— Auburn’s Gene Chizik: The latest data point that Chizik’s not long for The Plains?  At Jordan-Hare Saturday, the Tigers were down to Texas A&M 42-7 at the half, trailing in total yards by a staggering 464-91 count.  The most damning part of the evening, however, was the fact that the stadium was less than half full before the gun sounded on the second quarter.  There’s only one thing worse than a pissed-off fan base, and that’s an apathetic one.  If that’s indeed where the Tiger faithful are at the moment, Chizik is in deeper trouble than his president’s letter earlier in the week suggested.

— Tennessee’s Derek Dooley: The Vols are just 4-17 in SEC play in two-plus seasons under Dooley, 1-12 since the start of the 2011 season.  UT’s last conference win came in overtime against Vanderbilt Nov. 19.  The Knoxville natives are restless and are no longer drinking the Dool-Aid, and the clock is certainly ticking on coach’s time on Rocky Top.

— Kentucky’s Joker Phillips: Phillips has actually out-Dooley’d the coach he beat last year, going 4-18 in the SEC the past two-plus seasons.  The Wildcats could be one of four SEC programs in search of a new head coach at season’s end, joining UA (probably), UT (probably) and Arkansas (definitely).

HE SAID IT
“There’s a lot at stake down the stretch and we could still have a really good season.” — UT head coach Derek Dooley, presumably stated with a straight face and everything.

HE SAID IT, THE SEQUEL
“I still can’t believe it. I’m still shaking right now. After that I started crying. I couldn’t hold my emotions back.” — North Carolina running back Giovani Bernard following his game-winning punt return for a touchdown.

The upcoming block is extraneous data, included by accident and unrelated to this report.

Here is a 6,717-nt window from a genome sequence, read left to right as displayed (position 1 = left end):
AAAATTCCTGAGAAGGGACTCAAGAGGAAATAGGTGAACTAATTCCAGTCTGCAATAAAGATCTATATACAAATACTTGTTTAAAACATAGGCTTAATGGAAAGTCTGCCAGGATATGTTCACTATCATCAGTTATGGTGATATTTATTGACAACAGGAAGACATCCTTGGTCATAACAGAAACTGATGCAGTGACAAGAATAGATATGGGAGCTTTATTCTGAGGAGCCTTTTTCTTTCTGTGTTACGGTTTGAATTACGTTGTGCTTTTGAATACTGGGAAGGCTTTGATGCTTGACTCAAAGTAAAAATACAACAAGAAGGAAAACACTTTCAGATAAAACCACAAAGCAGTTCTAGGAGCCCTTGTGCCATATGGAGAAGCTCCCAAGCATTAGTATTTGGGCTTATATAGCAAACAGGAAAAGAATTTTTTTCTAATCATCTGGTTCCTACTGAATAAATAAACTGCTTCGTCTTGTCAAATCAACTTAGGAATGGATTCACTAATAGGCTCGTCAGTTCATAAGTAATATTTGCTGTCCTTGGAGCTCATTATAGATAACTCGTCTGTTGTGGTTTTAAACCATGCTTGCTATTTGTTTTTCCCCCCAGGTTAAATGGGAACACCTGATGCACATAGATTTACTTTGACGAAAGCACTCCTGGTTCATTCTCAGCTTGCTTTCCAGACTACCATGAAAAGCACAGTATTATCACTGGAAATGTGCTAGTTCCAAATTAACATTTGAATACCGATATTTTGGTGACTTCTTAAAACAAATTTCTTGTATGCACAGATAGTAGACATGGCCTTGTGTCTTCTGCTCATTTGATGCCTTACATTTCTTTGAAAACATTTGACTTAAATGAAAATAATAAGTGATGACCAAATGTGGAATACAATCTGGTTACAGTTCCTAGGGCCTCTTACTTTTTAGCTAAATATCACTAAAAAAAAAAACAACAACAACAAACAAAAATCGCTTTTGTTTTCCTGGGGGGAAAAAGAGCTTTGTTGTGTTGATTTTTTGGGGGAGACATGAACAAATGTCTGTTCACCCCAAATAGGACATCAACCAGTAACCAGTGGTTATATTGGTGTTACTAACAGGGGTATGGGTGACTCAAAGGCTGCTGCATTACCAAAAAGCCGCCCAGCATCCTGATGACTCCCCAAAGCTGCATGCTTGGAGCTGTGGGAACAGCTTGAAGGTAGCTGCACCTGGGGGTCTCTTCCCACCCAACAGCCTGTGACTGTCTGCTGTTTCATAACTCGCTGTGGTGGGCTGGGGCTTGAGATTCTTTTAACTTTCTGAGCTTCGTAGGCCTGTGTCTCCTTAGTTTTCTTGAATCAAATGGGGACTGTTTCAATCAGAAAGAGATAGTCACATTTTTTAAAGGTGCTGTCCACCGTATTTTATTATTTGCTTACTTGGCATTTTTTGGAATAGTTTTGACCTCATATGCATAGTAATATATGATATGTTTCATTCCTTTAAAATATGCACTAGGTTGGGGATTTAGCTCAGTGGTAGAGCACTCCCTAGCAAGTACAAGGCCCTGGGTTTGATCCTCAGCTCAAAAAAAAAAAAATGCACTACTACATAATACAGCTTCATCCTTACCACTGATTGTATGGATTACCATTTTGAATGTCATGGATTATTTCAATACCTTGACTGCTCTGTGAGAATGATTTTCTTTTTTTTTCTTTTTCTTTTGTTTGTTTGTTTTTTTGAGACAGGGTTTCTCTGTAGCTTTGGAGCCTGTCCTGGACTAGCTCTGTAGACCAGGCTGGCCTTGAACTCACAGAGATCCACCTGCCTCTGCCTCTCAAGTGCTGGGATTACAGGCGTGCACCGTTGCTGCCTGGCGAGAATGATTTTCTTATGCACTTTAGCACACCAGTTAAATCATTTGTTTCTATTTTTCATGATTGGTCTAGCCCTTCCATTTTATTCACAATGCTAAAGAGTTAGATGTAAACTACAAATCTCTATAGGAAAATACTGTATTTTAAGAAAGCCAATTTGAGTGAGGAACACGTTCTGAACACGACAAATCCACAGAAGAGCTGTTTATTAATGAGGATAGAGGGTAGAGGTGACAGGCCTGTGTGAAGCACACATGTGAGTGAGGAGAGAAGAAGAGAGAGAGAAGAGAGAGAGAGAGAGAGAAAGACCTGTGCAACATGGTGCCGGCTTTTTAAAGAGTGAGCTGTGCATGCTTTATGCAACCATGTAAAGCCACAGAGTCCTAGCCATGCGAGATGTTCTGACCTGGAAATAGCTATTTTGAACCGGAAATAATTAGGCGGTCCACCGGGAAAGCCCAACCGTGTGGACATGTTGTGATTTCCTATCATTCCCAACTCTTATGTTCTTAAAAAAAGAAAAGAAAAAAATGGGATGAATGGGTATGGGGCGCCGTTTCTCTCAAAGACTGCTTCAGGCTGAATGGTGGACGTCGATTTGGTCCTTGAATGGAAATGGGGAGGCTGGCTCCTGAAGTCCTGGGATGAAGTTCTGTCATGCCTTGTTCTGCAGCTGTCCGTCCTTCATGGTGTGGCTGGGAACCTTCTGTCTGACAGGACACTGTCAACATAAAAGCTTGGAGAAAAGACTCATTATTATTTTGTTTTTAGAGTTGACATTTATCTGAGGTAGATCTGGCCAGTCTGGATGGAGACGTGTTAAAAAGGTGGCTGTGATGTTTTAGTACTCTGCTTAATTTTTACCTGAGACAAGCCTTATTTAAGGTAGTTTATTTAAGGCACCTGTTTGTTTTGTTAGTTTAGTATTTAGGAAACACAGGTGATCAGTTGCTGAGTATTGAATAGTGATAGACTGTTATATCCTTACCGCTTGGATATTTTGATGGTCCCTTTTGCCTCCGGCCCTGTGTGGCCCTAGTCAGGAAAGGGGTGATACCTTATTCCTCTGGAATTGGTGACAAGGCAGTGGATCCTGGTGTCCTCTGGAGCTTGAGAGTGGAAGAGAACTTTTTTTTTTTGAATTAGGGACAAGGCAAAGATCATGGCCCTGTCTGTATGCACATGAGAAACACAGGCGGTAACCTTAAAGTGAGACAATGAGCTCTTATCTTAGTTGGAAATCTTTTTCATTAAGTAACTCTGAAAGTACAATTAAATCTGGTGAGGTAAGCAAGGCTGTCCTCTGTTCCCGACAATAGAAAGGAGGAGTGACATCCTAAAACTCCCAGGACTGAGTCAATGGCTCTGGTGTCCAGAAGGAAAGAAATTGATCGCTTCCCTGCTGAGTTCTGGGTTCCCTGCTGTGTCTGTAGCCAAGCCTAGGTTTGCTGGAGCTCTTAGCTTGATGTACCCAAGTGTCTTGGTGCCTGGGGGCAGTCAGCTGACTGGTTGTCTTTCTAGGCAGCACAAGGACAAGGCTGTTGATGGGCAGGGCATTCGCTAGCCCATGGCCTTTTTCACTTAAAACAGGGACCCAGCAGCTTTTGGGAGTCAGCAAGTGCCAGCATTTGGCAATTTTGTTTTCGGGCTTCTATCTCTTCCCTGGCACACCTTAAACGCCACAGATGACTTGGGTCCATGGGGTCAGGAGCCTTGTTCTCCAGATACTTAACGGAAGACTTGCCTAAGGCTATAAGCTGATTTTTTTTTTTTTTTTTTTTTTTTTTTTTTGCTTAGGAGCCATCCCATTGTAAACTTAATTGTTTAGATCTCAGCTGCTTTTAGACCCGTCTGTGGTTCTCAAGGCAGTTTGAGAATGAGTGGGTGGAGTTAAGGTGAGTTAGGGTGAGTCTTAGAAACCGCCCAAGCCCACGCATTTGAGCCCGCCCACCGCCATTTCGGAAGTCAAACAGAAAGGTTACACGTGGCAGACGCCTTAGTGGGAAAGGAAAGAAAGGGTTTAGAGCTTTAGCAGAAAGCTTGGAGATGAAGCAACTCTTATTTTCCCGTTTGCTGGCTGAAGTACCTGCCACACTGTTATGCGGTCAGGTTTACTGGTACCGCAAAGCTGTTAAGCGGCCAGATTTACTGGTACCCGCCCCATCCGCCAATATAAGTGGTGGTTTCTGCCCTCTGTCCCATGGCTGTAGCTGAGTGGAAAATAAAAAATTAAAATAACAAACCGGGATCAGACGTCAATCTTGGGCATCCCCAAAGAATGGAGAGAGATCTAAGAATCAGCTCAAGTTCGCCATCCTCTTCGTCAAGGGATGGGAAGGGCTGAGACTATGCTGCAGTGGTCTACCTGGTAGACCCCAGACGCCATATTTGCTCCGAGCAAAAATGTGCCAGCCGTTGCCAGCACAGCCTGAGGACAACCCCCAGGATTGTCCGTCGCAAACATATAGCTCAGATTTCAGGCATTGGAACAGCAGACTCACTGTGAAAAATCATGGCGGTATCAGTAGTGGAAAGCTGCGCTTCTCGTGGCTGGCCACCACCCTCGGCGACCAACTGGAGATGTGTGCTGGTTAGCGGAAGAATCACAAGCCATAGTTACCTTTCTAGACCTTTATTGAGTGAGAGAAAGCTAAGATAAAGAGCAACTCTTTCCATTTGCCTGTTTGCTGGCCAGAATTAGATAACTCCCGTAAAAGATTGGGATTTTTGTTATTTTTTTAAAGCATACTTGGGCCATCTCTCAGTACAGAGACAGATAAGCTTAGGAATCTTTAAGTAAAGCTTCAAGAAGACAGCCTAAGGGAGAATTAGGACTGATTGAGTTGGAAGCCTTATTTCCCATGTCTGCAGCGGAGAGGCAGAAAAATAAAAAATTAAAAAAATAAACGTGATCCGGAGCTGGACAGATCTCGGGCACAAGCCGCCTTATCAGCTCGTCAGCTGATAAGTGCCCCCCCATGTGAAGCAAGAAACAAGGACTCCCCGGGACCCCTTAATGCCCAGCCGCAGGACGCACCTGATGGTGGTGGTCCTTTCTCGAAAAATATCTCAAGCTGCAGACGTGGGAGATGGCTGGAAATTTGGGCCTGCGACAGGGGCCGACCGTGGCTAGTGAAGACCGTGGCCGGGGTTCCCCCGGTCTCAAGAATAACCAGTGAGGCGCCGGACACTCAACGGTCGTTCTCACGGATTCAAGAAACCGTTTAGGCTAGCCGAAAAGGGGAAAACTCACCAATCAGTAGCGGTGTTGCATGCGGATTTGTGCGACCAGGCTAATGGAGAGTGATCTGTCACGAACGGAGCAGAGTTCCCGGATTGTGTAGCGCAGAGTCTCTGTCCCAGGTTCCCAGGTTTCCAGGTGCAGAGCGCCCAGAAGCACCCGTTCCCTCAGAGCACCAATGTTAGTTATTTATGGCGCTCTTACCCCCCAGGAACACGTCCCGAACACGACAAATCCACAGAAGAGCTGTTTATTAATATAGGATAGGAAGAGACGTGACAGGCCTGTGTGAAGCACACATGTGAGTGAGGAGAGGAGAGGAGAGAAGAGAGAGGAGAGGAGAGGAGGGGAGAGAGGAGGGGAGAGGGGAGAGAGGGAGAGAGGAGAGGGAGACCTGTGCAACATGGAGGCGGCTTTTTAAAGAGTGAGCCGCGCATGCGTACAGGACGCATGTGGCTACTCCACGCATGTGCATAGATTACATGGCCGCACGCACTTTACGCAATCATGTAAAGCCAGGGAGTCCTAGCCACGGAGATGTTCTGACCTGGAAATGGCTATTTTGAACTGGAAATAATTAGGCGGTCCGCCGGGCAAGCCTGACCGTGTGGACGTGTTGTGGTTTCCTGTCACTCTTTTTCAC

HE SAID IT, THE THREEQUEL
“He told us to kick ass.” — SMU quarterback Garrett Gilbert, when asked what former President George W. Bush said to the Mustangs in his pregame speech prior the Memphis game.

PHOTO OF THE DAY
This is a photo of Jordan-Hare Stadium, snapped by al.com just as halftime of the A&M-Auburn game commenced:

Yeah, Chizik might be in a bit of trouble.

YOU DON’T SAY?
Braxton Miller became the third different Big Ten quarterback and the first Ohio State quarterback to rush for 1,000 yards in a season. Indiana’s Antwaan Randle El and Michigan’s Denard Robinson (twice) are the other two.

FOR STATISTICAL PURPOSES ONLY

— During a stretch of 65 seasons — 1927-1988, 2006-08 — Kansas State won 168 games.  In 21 seasons under Bill Snyder, K-State has won 167 games.  Snyder has led the Wildcats to 14 winning seasons; in the 80 non-Snyder years, KSU has had 16 plus-.500 seasons.  And one more note on arguably the most underrated head coach in college football history: K-State has been to 15 bowl games in their history, with 13 of those appearances coming on Snyder’s watch.